Talking about social entrepreneurship is not new, as several academic studies have been conducted since the 1980s [15,16][15][16]. What is innovative, however, is the attention paid in the last decade to research focused on social entrepreneurship training in consideration of the decisive role that educational institutions have in developing entrepreneurial spirit and providing future entrepreneurs with the skills and tools necessary to materialize their social projects [17]. As previously mentioned, the international organization Ashoka specializes in the work performed by universities and educational institutions in social entrepreneurship training, paying particular attention to entrepreneurial development with the perspective that all people, with the proper support, can become agents of change [4]. Its university program, AshokaU, seeks to promote social entrepreneurship through the development of competencies, skills, and training tools by considering that an agent of change, regardless of their previous experience, sex, gender, age, and economic, social, or geographical reality, can revolutionize their environment when they exercise their skills and capacity for action to solve social problems [12]. In this sense, studies such as those by Light [18] or Lackéus [19] pointed out that the profile of social entrepreneurs, although similar to traditional entrepreneurs, includes personal and cognitive values and preferences beyond professional skills. To Saenz and Lopez [20], social entrepreneurs tend to have more in-depth personal and social bonding skills than commercial entrepreneurs, which also aligns with Velasco-Martínez et al. [21] who proposed that social entrepreneurship competency responds to instrumental, systematic, and interpersonal aspects. Complementing the above, Shapovalov et al. [22] indicated that social entrepreneurs must have a vision that includes the environment and all those who are a part of the system surrounding the problem or challenge to be addressed. Thus, the entrepreneur must identify, create, and develop opportunities without losing sight of people. García-González et al. [23] proposed that social entrepreneurship competency includes five sub-competencies with 22 indicators which consider personal, leadership, social innovation, social value, and entrepreneurial management elements. This proposal suggests that, beyond focusing on developing social entrepreneurship competency, one should measure the participants’ level of perception of their achievement, which aligns with Ashoka’s vision [4] of developing entrepreneurship beyond social entrepreneurial projects. From this perspective, this preseaperrch shines the light on people and not so much on ventures, seeking to identify whether individual characteristics such as gender, age, and disciplinary area of study can influence the institutional objectives for a satisfactory level of students’ perceived social entrepreneurial competency. In addition, it is noteworthy that this paperresearch considers gender and not the sex of the participants because assessing perception requires focusing on the students’ emotions and sensitivities and not so much on their corporeality.

4. Gender and Its Influence on Social Entrepreneurship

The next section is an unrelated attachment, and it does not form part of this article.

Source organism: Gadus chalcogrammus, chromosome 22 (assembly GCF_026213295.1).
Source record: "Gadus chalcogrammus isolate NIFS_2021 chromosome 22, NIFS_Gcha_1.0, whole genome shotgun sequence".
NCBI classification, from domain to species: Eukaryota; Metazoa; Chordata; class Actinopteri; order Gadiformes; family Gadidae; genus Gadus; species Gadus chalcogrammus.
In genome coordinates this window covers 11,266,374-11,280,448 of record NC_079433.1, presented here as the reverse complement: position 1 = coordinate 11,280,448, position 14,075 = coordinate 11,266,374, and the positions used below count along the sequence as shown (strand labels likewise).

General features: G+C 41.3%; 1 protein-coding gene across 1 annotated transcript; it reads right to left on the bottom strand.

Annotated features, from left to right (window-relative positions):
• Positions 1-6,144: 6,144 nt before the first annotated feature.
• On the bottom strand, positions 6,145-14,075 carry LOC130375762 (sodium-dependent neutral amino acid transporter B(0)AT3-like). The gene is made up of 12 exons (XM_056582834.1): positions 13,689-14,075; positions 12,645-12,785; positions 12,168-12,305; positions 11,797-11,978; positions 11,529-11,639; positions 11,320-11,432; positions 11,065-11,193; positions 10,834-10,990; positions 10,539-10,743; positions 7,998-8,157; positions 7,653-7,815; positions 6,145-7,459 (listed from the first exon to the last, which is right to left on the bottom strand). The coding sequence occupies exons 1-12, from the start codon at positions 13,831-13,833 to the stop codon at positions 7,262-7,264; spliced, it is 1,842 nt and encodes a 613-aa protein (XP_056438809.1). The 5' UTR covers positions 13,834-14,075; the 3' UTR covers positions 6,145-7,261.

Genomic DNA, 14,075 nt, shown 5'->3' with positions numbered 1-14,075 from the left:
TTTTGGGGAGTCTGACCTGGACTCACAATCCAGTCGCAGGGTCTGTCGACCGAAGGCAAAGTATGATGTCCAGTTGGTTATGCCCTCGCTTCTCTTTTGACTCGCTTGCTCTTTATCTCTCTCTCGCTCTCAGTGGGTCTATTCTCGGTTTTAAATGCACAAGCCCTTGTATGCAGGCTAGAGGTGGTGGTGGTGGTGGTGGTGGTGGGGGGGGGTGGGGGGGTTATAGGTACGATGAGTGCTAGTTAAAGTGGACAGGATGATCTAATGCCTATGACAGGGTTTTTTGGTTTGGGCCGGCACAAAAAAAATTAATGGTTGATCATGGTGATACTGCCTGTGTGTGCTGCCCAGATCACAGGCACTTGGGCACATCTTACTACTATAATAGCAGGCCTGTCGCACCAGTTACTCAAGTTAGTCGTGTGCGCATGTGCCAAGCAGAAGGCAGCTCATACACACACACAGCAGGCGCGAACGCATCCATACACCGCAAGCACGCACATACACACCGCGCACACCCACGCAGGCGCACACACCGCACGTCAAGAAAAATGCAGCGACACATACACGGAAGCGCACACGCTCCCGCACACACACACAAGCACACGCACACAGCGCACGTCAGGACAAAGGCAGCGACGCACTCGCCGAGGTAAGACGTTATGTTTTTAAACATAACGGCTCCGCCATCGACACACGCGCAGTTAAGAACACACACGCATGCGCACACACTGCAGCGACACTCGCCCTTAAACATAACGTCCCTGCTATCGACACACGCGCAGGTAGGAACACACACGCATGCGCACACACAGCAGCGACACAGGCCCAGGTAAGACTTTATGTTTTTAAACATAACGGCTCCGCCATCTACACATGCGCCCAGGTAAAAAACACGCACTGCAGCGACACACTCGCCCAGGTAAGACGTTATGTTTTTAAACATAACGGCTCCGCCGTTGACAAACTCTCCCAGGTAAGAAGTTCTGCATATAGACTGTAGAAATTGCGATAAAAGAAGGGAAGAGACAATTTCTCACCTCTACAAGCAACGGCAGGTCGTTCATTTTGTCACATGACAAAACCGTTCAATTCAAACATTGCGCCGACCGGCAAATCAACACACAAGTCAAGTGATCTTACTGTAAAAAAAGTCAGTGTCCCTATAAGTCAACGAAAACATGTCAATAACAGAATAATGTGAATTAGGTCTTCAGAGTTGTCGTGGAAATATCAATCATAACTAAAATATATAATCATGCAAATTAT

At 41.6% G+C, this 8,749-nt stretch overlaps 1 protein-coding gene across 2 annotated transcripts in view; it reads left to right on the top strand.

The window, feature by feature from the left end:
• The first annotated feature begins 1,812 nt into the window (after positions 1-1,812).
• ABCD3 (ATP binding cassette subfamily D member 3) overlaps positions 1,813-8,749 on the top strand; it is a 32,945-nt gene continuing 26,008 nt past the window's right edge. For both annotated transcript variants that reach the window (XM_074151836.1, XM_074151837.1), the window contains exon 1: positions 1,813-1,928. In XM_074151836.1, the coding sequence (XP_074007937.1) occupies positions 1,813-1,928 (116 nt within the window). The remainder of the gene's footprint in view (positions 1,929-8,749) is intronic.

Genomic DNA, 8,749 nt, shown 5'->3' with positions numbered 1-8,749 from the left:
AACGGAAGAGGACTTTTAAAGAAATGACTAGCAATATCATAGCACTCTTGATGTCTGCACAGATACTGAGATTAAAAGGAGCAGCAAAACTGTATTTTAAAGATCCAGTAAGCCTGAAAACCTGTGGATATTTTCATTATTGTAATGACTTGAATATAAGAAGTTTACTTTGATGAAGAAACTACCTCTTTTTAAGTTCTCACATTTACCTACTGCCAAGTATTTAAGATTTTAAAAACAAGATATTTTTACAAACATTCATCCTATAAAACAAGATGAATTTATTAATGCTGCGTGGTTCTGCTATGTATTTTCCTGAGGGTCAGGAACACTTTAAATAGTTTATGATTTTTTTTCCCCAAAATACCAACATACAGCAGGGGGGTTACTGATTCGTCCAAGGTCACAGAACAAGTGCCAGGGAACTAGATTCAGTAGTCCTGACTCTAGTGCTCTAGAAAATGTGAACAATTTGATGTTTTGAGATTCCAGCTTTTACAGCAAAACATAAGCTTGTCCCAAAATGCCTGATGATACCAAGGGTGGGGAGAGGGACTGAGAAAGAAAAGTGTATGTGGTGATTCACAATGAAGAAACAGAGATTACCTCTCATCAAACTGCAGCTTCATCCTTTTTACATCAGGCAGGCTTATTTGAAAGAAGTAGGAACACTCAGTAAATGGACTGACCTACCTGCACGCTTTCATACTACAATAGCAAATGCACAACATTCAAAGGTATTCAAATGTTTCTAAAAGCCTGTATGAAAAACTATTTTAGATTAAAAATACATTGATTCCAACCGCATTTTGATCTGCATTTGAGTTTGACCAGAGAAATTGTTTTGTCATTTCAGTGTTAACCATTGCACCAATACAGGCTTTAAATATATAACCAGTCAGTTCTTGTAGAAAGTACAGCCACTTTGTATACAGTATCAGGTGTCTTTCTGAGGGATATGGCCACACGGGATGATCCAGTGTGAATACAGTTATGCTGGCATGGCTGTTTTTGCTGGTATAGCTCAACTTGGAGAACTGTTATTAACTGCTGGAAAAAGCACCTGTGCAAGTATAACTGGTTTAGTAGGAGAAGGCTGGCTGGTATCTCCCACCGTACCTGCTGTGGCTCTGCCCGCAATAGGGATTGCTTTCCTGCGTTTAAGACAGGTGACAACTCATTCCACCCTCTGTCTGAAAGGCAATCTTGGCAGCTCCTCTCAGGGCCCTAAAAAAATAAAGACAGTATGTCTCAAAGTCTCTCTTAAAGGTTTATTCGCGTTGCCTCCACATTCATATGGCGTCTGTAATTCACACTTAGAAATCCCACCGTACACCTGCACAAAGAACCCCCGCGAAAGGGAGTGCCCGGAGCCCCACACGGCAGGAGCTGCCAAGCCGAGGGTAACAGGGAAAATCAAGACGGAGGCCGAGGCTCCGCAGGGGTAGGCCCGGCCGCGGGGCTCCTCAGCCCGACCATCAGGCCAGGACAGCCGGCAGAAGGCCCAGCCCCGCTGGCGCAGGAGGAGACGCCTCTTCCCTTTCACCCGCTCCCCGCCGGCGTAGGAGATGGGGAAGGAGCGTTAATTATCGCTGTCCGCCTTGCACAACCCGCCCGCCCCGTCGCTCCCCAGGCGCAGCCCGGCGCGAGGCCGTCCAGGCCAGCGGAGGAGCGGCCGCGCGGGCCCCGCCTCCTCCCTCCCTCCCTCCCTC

Based on studies conducted in the United Kingdom by Levie and Hart [24], the gender of entrepreneurs is relevant when deciding the objective of entrepreneurial projects. This was corroborated by Lerner and Schwartz [25] who found a tendency on the part of women to carry out social and environmental ventures above traditional projects. Likewise, Anggahegari et al. [26] indicated that female entrepreneurship tends to go beyond generating economic value and considers aspects of sustainability and social benefits to the community. According to Gupta and colleagues [27], traditional entrepreneurship exhibits a significant gender disparity, with a higher proportion of men than women. However, this gap is not as apparent in social entrepreneurship as female entrepreneurs participate equally with their male counterparts. According to Dickel and Eckardt’s [28] study of 600 students, women tend to desire social entrepreneurship more, corresponding to competencies traditionally linked to their gender. However, somewhat arguably, a dangerous relativism in the studies on the tendencies or perceptions of women at the time of entrepreneurship may exist. If, as pointed out by Dickel and Eckardt [28] and Chell et al. [29], the values attributed to gender influence the perception and decisions concerning entrepreneurship, it opens the possibility that there is also an influence of morality and regional imaginary or in the opportunities in the environment to accept and invest in ventures led by women. Gilmartin et al. [30] analyzed the entrepreneurial intention of a group of university men and women, discovering that the personal sphere becomes a determining influence when proposing a business idea or organization. This had already been pointed out by Arredondo et al. [31] when they recognized that the low participation of women in technological entrepreneurship did not respond to the capacity of women entrepreneurs but to the low participation they had in STEM areas (science, technology, engineering, and mathematics) and the regional situations that influenced their perception; their choice becomes more a response to their environment’s reality than an argued personal interest. Mensiez and Tatroff [32] and Peterson and Limbu [33] pointed out that women tend to be underrepresented as participants and collaborators in many entrepreneurial training programs, which is reflected in the absence of gender-focused metrics, the majority of male content, the use of entrepreneurial language and images that exclude women, and program administrators’ limited knowledge about equity, diversity, and inclusion. This helps to construct the invisible barriers limiting young female students’ training [34]. Beyond the university environment, according to a study conducted by the Escuela Superior de Administración y Dirección de Empresas [35], entrepreneurial intention in economic and technological areas already shows a clear gap between men and women in universities and it potentially widens when attempting to materialize the venture, i.e., while 46% of the ventures led by men received the economic support they needed, only 26% of female entrepreneurs had the same luck. For all the above reasons, studies should emphasize the perception of female students, beginning with their first desire to become entrepreneurs, and pay particular attention not only to the gap between them and their male peers but also to the strengths and opportunities they perceive in their sub-competencies, indicators, and skills necessary at the time of materializing a social venture. Thus, it would be possible to identify whether, beyond a desire or tendency for social entrepreneurship, women may be adapting their projects to areas in which they are believed to be more apt due to stereotypes or social imaginary.